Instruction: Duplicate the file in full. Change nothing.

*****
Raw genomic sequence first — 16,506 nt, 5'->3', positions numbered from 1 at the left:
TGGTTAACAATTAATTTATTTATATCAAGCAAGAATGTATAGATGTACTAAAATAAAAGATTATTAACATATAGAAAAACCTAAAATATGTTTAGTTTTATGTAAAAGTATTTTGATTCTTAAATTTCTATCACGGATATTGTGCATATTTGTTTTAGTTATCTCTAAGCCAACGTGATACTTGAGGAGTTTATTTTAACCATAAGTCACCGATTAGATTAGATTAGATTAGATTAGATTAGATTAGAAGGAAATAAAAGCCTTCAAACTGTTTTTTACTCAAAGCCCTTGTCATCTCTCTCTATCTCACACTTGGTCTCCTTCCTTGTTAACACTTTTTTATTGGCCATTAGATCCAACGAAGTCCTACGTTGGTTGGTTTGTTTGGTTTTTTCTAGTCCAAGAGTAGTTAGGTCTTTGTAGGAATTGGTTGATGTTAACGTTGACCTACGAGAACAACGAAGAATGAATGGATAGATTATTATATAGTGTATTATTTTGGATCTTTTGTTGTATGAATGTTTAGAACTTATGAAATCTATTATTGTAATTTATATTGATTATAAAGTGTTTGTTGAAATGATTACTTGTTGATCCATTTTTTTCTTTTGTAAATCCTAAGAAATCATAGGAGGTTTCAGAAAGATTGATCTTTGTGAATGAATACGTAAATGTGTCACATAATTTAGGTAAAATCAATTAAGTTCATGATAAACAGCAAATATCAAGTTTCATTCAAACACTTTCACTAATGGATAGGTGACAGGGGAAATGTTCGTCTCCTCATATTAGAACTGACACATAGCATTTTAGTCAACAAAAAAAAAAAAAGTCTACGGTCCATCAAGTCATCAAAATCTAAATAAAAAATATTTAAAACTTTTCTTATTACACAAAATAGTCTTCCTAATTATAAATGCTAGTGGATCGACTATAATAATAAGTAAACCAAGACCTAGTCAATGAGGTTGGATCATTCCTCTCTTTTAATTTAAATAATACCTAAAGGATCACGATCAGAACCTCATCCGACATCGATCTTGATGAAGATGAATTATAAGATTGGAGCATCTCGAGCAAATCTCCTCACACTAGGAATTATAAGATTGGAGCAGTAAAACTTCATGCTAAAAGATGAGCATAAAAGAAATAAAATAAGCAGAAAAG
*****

Raw genomic sequence first — 16,506 nt, 5'->3', positions numbered from 1 at the left:
TGGTTAACAATTAATTTATTTATATCAAGCAAGAATGTATAGATGTACTAAAATAAAAGATTATTAACATATAGAAAAACCTAAAATATGTTTAGTTTTATGTAAAAGTATTTTGATTCTTAAATTTCTATCACGGATATTGTGCATATTTGTTTTAGTTATCTCTAAGCCAACGTGATACTTGAGGAGTTTATTTTAACCATAAGTCACCGATTAGATTAGATTAGATTAGATTAGATTAGATTAGAAGGAAATAAAAGCCTTCAAACTGTTTTTTACTCAAAGCCCTTGTCATCTCTCTCTATCTCACACTTGGTCTCCTTCCTTGTTAACACTTTTTTATTGGCCATTAGATCCAACGAAGTCCTACGTTGGTTGGTTTGTTTGGTTTTTTCTAGTCCAAGAGTAGTTAGGTCTTTGTAGGAATTGGTTGATGTTAACGTTGACCTACGAGAACAACGAAGAATGAATGGATAGATTATTATATAGTGTATTATTTTGGATCTTTTGTTGTATGAATGTTTAGAACTTATGAAATCTATTATTGTAATTTATATTGATTATAAAGTGTTTGTTGAAATGATTACTTGTTGATCCATTTTTTTCTTTTGTAAATCCTAAGAAATCATAGGAGGTTTCAGAAAGATTGATCTTTGTGAATGAATACGTAAATGTGTCACATAATTTAGGTAAAATCAATTAAGTTCATGATAAACAGCAAATATCAAGTTTCATTCAAACACTTTCACTAATGGATAGGTGACAGGGGAAATGTTCGTCTCCTCATATTAGAACTGACACATAGCATTTTAGTCAACAAAAAAAAAAAAAGTCTACGGTCCATCAAGTCATCAAAATCTAAATAAAAAATATTTAAAACTTTTCTTATTACACAAAATAGTCTTCCTAATTATAAATGCTAGTGGATCGACTATAATAATAAGTAAACCAAGACCTAGTCAATGAGGTTGGATCATTCCTCTCTTTTAATTTAAATAATACCTAAAGGATCACGATCAGAACCTCATCCGACATCGATCTTGATGAAGATGAATTATAAGATTGGAGCATCTCGAGCAAATCTCCTCACACTAGGAATTATAAGATTGGAGCAGTAAAACTTCATGCTAAAAGATGAGCATAAAAGAAATAAAATAAGCAGAAAAG